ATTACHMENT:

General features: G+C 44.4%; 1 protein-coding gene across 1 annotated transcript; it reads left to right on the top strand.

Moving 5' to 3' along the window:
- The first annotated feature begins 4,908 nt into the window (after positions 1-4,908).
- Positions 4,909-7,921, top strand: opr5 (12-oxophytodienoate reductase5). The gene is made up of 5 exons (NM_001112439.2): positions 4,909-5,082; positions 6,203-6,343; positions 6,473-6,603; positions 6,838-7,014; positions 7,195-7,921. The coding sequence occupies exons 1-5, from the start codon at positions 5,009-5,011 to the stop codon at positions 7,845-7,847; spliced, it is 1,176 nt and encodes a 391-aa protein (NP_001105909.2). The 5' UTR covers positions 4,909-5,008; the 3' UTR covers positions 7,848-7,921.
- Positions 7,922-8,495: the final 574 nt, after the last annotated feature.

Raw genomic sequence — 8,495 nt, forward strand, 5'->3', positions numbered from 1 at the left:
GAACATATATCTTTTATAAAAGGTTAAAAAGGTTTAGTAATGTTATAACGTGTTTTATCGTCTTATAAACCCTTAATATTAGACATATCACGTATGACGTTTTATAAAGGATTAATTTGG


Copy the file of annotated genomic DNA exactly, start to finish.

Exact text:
General features: G+C 44.4%; 1 protein-coding gene across 1 annotated transcript; it reads left to right on the top strand.

Moving 5' to 3' along the window:
- The first annotated feature begins 4,908 nt into the window (after positions 1-4,908).
- Positions 4,909-7,921, top strand: opr5 (12-oxophytodienoate reductase5). The gene is made up of 5 exons (NM_001112439.2): positions 4,909-5,082; positions 6,203-6,343; positions 6,473-6,603; positions 6,838-7,014; positions 7,195-7,921. The coding sequence occupies exons 1-5, from the start codon at positions 5,009-5,011 to the stop codon at positions 7,845-7,847; spliced, it is 1,176 nt and encodes a 391-aa protein (NP_001105909.2). The 5' UTR covers positions 4,909-5,008; the 3' UTR covers positions 7,848-7,921.
- Positions 7,922-8,495: the final 574 nt, after the last annotated feature.

Raw genomic sequence — 8,495 nt, forward strand, 5'->3', positions numbered from 1 at the left:
GAACATATATCTTTTATAAAAGGTTAAAAAGGTTTAGTAATGTTATAACGTGTTTTATCGTCTTATAAACCCTTAATATTAGACATATCACGTATGACGTTTTATAAAGGATTAATTTGG